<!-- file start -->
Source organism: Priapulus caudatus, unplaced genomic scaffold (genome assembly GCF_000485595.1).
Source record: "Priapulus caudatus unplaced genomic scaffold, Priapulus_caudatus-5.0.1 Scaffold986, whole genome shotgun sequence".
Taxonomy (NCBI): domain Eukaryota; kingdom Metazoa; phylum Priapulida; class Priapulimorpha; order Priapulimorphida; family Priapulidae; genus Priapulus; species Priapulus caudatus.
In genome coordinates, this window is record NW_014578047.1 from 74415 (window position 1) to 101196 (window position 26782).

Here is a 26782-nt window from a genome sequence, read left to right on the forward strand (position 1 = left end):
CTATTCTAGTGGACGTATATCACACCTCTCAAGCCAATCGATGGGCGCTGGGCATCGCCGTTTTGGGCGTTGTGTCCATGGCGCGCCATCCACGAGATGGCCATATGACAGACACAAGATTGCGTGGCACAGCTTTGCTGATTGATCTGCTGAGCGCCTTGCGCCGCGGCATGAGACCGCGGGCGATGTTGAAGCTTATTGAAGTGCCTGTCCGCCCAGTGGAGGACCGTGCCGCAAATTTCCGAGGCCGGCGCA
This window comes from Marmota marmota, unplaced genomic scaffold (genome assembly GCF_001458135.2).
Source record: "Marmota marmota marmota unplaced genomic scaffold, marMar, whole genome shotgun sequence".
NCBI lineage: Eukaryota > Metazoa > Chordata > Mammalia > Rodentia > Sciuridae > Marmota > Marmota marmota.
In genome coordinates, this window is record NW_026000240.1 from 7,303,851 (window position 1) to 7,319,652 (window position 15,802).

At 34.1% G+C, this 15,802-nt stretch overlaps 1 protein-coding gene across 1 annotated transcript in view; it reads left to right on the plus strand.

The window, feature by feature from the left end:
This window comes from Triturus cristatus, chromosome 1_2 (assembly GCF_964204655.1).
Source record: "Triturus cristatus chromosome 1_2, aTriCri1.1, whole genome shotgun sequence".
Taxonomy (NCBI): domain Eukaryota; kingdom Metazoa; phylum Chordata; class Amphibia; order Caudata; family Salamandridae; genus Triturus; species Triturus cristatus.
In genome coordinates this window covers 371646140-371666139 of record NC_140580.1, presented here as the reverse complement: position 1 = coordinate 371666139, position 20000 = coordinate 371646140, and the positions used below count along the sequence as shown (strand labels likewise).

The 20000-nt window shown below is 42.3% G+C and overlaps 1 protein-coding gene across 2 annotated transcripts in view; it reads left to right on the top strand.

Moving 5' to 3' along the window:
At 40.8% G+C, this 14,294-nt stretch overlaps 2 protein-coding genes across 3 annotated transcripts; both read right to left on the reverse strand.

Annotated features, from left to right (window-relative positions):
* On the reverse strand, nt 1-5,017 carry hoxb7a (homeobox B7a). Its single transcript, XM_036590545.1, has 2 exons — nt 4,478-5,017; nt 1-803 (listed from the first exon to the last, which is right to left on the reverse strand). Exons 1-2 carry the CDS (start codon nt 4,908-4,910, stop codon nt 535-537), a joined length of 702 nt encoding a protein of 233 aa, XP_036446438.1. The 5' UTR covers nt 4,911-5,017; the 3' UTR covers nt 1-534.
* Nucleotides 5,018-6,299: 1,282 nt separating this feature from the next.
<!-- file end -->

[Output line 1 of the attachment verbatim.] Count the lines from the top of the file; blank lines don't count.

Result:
Source organism: Priapulus caudatus, unplaced genomic scaffold (genome assembly GCF_000485595.1).